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Comrade-in-arms

Print edition : January 10, 2014

Nelson Mandela with Fidel Castro. As many as 2,600 Cubans laid down their lives in the fight against apartheid and colonialism in southern Africa.

Mandela and post-apartheid South Africa have been consistent supporters of people still trying to liberate themselves, like the Palestinians and the Sahrawis.

WORLD leaders were present in strength to honour the memory of Nelson Rolihlahla Mandela on December 10. It was United States President Barack Obama who got the loudest ovation from the people assembled in the Soweto Stadium, Johannesburg. He recalled how Mandela endured “brutal imprisonment” but did not bother to recall the Central Intelligence Agency’s (CIA) long-term collaboration with the apartheid regime. Mandela’s name was officially removed from the U.S.’ “terrorist list” only as late as 2008.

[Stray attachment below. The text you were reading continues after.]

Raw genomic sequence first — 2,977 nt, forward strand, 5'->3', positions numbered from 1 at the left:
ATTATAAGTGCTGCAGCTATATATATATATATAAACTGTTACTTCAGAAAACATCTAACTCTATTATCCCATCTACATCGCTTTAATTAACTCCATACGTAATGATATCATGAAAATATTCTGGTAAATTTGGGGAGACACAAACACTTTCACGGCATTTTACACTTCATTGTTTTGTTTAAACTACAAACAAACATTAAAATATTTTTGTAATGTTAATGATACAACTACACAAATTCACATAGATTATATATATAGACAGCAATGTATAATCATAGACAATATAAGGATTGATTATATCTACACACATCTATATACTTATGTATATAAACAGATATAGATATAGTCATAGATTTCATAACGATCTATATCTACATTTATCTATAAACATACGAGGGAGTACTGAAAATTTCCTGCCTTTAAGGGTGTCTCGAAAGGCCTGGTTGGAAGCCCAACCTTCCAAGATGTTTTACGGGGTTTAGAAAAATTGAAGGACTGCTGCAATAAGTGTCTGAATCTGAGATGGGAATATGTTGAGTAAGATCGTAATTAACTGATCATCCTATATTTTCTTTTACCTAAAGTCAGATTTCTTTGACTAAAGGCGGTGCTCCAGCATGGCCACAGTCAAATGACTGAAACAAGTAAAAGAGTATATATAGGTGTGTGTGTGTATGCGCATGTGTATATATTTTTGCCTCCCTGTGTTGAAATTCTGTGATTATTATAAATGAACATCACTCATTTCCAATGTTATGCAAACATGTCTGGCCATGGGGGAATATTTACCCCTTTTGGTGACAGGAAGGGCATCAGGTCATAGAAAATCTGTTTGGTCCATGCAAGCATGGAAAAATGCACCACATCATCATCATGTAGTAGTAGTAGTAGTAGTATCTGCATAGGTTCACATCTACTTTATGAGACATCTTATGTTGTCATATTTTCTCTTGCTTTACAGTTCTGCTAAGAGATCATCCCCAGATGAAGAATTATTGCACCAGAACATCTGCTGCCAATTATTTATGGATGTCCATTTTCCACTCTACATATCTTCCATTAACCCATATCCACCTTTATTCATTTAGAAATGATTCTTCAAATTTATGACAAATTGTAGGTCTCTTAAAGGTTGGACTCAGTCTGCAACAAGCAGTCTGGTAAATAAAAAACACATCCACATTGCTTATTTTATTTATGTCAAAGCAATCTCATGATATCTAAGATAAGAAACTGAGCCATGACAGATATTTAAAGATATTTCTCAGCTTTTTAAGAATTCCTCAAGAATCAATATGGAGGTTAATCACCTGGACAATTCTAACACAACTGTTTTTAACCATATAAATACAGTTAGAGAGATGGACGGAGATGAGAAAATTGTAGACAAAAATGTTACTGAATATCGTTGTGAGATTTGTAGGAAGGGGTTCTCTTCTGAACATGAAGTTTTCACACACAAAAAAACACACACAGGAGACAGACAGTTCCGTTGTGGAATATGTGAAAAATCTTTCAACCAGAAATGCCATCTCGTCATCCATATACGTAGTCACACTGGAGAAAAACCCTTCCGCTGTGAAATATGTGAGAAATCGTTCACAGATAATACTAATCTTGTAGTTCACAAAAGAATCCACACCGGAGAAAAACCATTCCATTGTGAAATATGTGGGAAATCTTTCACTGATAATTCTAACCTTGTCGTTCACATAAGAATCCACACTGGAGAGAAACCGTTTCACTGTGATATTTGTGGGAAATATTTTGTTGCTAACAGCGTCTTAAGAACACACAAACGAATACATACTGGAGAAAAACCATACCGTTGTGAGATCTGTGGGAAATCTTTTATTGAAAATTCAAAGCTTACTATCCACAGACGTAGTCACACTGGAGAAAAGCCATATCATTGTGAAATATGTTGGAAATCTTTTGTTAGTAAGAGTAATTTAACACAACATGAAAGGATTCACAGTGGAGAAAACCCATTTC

Other leaders present on the occasion were those who led the liberation struggles in southern Africa—Zimbabwean President Robert Mugabe and former Mozambique President Joaquim Chissano. Cuba, which played a pivotal role in the struggle against colonialism in Africa, was represented by President Raul Castro. India too sent a high-level delegation headed by President Pranab Mukherjee. India had played an important role in isolating the white minority regime internationally. It was among the first Asian countries Mandela visited after he became a free man.